import org.springframework.data.domain.Pageable;
import org.springframework.data.domain.Sort;
import org.springframework.data.jpa.domain.Specification;
import org.springframework.data.jpa.repository.support.JpaEntityInformation;
import org.springframework.data.jpa.repository.support.JpaEntityInformationSupport;
import org.springframework.data.jpa.repository.support.SimpleJpaRepository;
import org.springframework.data.repository.NoRepositoryBean;
import org.springframework.util.Assert;

@SuppressWarnings("unchecked")
@NoRepositoryBean
public class GenericRepositoryImpl<T, ID extends Serializable> 
 extends SimpleJpaRepository<T, ID>  implements GenericRepository<T, ID> , Serializable{
 
 private static final long serialVersionUID = 1L;

 static Logger logger = Logger.getLogger(GenericRepositoryImpl.class);
 
    private final JpaEntityInformation<T, ?> entityInformation;
    private final EntityManager em;
    private final DefaultPersistenceProvider provider;
     
    private  Class<?> springDataRepositoryInterface; 
 public Class<?> getSpringDataRepositoryInterface() {
  return springDataRepositoryInterface;
 }

 public void setSpringDataRepositoryInterface(
   Class<?> springDataRepositoryInterface) {
  this.springDataRepositoryInterface = springDataRepositoryInterface;
 }

 /**
     * Creates a new {@link SimpleJpaRepository} to manage objects of the given
     * {@link JpaEntityInformation}.
     * 
     * @param entityInformation
     * @param entityManager
     */
    public GenericRepositoryImpl (JpaEntityInformation<T, ?> entityInformation, EntityManager entityManager , Class<?> springDataRepositoryInterface) {
     super(entityInformation, entityManager);
     this.entityInformation = entityInformation;
     this.em = entityManager;
     this.provider = DefaultPersistenceProvider.fromEntityManager(entityManager);
     this.springDataRepositoryInterface = springDataRepositoryInterface;
     }

    /**
     * Creates a new {@link SimpleJpaRepository} to manage objects of the given
     * domain type.
     * 
     * @param domainClass
     * @param em
     */
    public GenericRepositoryImpl(Class<T> domainClass, EntityManager em) {
        this(JpaEntityInformationSupport.getMetadata(domainClass, em), em, null);  
    }
 
    public <S extends T> S save(S entity)
    {     
        if (this.entityInformation.isNew(entity)) {
            this.em.persist(entity);
            flush();
            return entity;
          }
  entity = this.em.merge(entity);
  flush();
        return entity;
    }

   
    public T saveWithoutFlush(T entity)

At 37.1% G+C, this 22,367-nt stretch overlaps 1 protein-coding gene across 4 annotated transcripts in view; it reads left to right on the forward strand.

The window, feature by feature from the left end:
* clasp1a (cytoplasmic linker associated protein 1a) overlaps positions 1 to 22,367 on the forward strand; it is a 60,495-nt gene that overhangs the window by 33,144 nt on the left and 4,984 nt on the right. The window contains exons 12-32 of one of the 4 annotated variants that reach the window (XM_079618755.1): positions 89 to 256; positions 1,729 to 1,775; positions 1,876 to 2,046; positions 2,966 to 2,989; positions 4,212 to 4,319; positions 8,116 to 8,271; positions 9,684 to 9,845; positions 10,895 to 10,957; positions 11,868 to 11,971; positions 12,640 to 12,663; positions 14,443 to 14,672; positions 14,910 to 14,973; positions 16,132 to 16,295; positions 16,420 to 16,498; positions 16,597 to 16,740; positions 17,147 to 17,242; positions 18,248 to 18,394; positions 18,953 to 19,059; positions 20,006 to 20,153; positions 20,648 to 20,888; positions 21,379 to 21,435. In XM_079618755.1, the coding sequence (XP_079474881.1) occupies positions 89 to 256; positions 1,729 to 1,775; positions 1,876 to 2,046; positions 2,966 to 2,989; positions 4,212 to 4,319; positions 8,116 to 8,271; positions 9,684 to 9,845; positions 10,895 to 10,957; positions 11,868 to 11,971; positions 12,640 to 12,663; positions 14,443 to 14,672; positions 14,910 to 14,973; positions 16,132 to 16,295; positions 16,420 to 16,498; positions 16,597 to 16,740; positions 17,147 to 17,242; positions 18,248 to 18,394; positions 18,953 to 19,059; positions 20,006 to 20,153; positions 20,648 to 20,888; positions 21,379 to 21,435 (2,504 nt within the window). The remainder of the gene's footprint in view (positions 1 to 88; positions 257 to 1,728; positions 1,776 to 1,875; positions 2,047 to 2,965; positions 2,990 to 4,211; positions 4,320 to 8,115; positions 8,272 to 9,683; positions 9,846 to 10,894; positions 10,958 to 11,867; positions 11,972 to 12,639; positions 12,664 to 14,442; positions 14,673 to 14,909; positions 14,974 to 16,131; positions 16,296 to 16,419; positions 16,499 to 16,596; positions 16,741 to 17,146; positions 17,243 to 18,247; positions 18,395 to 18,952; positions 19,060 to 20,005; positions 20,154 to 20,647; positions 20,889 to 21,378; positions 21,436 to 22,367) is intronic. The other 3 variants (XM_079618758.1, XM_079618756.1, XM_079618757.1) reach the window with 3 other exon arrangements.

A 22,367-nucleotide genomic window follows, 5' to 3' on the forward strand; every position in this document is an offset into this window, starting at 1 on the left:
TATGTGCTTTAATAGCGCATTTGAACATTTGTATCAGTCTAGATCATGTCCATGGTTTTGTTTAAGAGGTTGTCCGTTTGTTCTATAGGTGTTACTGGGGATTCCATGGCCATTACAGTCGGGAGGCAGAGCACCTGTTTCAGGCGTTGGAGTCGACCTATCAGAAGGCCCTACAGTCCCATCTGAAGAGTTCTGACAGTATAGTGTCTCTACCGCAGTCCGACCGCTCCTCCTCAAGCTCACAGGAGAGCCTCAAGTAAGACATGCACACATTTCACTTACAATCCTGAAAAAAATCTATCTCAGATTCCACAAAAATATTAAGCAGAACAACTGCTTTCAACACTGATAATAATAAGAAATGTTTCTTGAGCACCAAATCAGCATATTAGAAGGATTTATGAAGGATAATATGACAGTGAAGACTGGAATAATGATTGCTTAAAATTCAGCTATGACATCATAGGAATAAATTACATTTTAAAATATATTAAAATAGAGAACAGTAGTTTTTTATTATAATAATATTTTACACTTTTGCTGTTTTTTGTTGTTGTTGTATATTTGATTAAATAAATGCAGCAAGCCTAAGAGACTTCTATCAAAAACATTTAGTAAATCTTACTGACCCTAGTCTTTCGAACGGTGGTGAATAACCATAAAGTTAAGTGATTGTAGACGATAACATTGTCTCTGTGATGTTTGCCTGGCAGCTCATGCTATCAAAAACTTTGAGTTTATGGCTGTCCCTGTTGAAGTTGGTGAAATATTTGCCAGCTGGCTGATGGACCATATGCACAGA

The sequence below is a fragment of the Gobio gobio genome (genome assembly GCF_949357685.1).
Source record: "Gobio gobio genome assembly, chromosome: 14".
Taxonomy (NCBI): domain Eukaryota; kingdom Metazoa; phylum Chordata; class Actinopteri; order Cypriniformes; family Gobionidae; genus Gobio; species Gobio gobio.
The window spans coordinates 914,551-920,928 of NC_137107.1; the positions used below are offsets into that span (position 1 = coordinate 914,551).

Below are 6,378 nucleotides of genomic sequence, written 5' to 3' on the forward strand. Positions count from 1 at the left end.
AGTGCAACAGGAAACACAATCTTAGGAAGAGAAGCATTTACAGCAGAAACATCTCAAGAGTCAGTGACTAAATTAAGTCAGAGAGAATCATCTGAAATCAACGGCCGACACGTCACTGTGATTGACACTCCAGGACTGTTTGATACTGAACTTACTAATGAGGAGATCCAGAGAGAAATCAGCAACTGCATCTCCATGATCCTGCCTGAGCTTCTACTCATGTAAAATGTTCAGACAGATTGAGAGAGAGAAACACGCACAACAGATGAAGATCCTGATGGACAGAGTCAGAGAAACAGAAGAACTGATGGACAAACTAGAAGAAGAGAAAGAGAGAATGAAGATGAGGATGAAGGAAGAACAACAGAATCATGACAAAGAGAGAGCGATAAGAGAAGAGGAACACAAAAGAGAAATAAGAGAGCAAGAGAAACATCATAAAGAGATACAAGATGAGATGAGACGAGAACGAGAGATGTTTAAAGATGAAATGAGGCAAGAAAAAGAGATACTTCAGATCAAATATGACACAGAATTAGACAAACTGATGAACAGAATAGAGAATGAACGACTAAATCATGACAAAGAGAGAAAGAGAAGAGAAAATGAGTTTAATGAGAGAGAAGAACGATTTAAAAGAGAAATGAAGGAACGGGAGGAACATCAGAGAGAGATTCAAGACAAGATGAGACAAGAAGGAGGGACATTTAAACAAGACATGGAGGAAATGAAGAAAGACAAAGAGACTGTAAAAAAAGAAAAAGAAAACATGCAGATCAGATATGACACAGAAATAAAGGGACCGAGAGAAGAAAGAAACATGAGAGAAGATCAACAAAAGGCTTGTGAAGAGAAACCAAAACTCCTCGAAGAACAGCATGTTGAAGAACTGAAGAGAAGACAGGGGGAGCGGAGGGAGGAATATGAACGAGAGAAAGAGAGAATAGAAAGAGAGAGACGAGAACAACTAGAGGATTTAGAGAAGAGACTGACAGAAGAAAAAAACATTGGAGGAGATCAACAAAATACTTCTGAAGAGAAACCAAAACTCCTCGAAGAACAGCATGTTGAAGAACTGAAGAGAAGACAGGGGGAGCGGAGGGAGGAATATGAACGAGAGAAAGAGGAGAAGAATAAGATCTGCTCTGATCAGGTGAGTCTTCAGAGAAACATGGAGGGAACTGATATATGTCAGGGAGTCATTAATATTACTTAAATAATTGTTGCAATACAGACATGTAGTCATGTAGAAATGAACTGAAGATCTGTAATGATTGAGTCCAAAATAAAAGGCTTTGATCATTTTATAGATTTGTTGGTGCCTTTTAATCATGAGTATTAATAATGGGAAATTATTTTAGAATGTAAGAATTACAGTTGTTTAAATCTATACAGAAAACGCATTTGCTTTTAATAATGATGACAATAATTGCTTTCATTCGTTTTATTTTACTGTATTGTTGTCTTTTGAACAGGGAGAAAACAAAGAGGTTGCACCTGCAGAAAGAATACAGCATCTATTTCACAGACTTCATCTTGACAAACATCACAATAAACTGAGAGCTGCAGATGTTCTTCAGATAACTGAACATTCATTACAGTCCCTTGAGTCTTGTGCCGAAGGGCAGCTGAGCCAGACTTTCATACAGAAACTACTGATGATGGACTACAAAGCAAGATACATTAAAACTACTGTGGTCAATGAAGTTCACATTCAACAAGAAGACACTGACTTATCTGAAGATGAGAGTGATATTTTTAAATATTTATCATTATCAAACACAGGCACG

{
      return 
       super.save(entity);
    }
    
    public List<T> saveWithoutFlush(Iterable<? extends T> entities)
    {
     List<T> result = new ArrayList<T>();
  if (entities == null) {
   return result;
  }

  for (T entity : entities) {
   result.add(saveWithoutFlush(entity));
  }
  return result;
    }
} 




import static org.springframework.data.jpa.repository.utils.JpaClassUtils.isEntityManagerOfType;
import java.io.Serializable;
import javax.persistence.EntityManager;
import javax.persistence.Query;
import javax.persistence.spi.PersistenceProvider;

import org.hibernate.ejb.HibernateQuery;
import org.springframework.data.jpa.repository.query.QueryExtractor;

/**
* 
* @author Boris lam
* This class is use when you use  DefaultRepositoryFactory to override default repository factory class.
* 
*/

public enum DefaultPersistenceProvider implements QueryExtractor, Serializable{

/**
* Hibernate persistence provider.
*/
HIBERNATE("org.hibernate.ejb.HibernateEntityManager") {

public String extractQueryString(Query query) {

return ((HibernateQuery) query).getHibernateQuery()
.getQueryString();
}


/**
* Return custom placeholder ({@code *}) as Hibernate does create
* invalid queries for count queries for objects with compound keys.
* 
* @see HHH-4044
* @see HHH-3096
*/
@Override
protected String getCountQueryPlaceholder() {

return "*";
}
},

/**
* EclipseLink persistence provider.
*/
ECLIPSELINK("org.eclipse.persistence.jpa.JpaEntityManager") {

public String extractQueryString(Query query) {
//return ((JpaQuery<?>) query).getDatabaseQuery().getJPQLString();
return null;
}

},

/**
* OpenJpa persistence provider.
*/
OPEN_JPA("org.apache.openjpa.persistence.OpenJPAEntityManager") {

public String extractQueryString(Query query) {
//return ((OpenJPAQuery) query).getQueryString();
return null;
}
},

/**
* Unknown special provider. Use standard JPA.
*/
GENERIC_JPA("javax.persistence.EntityManager") {

public String extractQueryString(Query query) {

return null;
}


@Override
public boolean canExtractQuery() {

return false;
}
};

private String entityManagerClassName;


/**
* Creates a new {@link PersistenceProvider}.
* 
* @param entityManagerClassName the name of the provider specific
*            {@link EntityManager} implementation
*/
private DefaultPersistenceProvider(String entityManagerClassName) {

this.entityManagerClassName = entityManagerClassName;
}


/**
* Determines the {@link PersistenceProvider} from the given
* {@link EntityManager}. If no special one can be determined
* {@value #GENERIC_JPA} will be returned.
* 
* @param em
* @return
*/
public static DefaultPersistenceProvider fromEntityManager(EntityManager em) {

for (DefaultPersistenceProvider provider : values()) {
if (isEntityManagerOfType(em, provider.entityManagerClassName)) {
return provider;
}
}

return GENERIC_JPA;
}


/*
* (non-Javadoc)
* 
* @see
* org.springframework.data.jpa.repository.query.QueryExtractor#canExtractQuery